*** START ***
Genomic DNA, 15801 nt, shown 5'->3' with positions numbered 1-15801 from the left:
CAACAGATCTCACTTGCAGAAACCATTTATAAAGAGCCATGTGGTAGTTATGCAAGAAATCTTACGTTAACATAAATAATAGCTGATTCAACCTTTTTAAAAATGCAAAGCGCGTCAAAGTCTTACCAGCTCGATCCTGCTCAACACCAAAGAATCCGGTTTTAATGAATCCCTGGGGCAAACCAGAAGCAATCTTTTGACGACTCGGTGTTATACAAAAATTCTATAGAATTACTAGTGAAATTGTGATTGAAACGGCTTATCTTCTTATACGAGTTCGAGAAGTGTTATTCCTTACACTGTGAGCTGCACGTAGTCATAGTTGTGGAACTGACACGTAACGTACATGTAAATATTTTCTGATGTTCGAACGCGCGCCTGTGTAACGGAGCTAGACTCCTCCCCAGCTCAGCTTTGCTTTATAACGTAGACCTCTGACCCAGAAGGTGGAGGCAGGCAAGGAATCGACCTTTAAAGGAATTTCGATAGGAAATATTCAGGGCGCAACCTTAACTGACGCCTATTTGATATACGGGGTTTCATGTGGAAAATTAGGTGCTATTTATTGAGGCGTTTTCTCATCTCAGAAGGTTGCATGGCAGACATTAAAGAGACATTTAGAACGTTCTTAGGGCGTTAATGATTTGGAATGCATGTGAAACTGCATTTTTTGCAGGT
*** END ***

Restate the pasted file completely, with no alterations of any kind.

Genomic DNA, 15801 nt, shown 5'->3' with positions numbered 1-15801 from the left:
CAACAGATCTCACTTGCAGAAACCATTTATAAAGAGCCATGTGGTAGTTATGCAAGAAATCTTACGTTAACATAAATAATAGCTGATTCAACCTTTTTAAAAATGCAAAGCGCGTCAAAGTCTTACCAGCTCGATCCTGCTCAACACCAAAGAATCCGGTTTTAATGAATCCCTGGGGCAAACCAGAAGCAATCTTTTGACGACTCGGTGTTATACAAAAATTCTATAGAATTACTAGTGAAATTGTGATTGAAACGGCTTATCTTCTTATACGAGTTCGAGAAGTGTTATTCCTTACACTGTGAGCTGCACGTAGTCATAGTTGTGGAACTGACACGTAACGTACATGTAAATATTTTCTGATGTTCGAACGCGCGCCTGTGTAACGGAGCTAGACTCCTCCCCAGCTCAGCTTTGCTTTATAACGTAGACCTCTGACCCAGAAGGTGGAGGCAGGCAAGGAATCGACCTTTAAAGGAATTTCGATAGGAAATATTCAGGGCGCAACCTTAACTGACGCCTATTTGATATACGGGGTTTCATGTGGAAAATTAGGTGCTATTTATTGAGGCGTTTTCTCATCTCAGAAGGTTGCATGGCAGACATTAAAGAGACATTTAGAACGTTCTTAGGGCGTTAATGATTTGGAATGCATGTGAAACTGCATTTTTTGCAGGT